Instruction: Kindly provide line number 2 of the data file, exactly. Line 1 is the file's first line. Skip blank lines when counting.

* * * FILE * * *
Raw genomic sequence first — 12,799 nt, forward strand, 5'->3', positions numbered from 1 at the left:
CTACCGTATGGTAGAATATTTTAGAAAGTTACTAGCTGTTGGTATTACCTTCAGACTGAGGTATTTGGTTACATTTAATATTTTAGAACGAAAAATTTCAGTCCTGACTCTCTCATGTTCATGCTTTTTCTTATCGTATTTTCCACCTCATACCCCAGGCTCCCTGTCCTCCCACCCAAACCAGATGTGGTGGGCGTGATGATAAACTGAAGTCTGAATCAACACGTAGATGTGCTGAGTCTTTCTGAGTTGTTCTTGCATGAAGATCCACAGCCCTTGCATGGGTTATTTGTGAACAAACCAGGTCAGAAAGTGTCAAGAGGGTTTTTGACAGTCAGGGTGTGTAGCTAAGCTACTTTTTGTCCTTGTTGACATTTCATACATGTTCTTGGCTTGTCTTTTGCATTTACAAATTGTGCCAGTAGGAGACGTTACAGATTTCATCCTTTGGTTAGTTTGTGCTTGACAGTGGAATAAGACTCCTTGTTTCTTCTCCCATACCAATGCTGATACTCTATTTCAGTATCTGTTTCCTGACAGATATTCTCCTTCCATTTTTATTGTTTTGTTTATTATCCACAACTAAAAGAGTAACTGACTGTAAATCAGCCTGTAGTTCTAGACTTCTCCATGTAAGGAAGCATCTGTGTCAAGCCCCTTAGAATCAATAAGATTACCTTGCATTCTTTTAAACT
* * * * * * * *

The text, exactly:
CTACCGTATGGTAGAATATTTTAGAAAGTTACTAGCTGTTGGTATTACCTTCAGACTGAGGTATTTGGTTACATTTAATATTTTAGAACGAAAAATTTCAGTCCTGACTCTCTCATGTTCATGCTTTTTCTTATCGTATTTTCCACCTCATACCCCAGGCTCCCTGTCCTCCCACCCAAACCAGATGTGGTGGGCGTGATGATAAACTGAAGTCTGAATCAACACGTAGATGTGCTGAGTCTTTCTGAGTTGTTCTTGCATGAAGATCCACAGCCCTTGCATGGGTTATTTGTGAACAAACCAGGTCAGAAAGTGTCAAGAGGGTTTTTGACAGTCAGGGTGTGTAGCTAAGCTACTTTTTGTCCTTGTTGACATTTCATACATGTTCTTGGCTTGTCTTTTGCATTTACAAATTGTGCCAGTAGGAGACGTTACAGATTTCATCCTTTGGTTAGTTTGTGCTTGACAGTGGAATAAGACTCCTTGTTTCTTCTCCCATACCAATGCTGATACTCTATTTCAGTATCTGTTTCCTGACAGATATTCTCCTTCCATTTTTATTGTTTTGTTTATTATCCACAACTAAAAGAGTAACTGACTGTAAATCAGCCTGTAGTTCTAGACTTCTCCATGTAAGGAAGCATCTGTGTCAAGCCCCTTAGAATCAATAAGATTACCTTGCATTCTTTTAAACT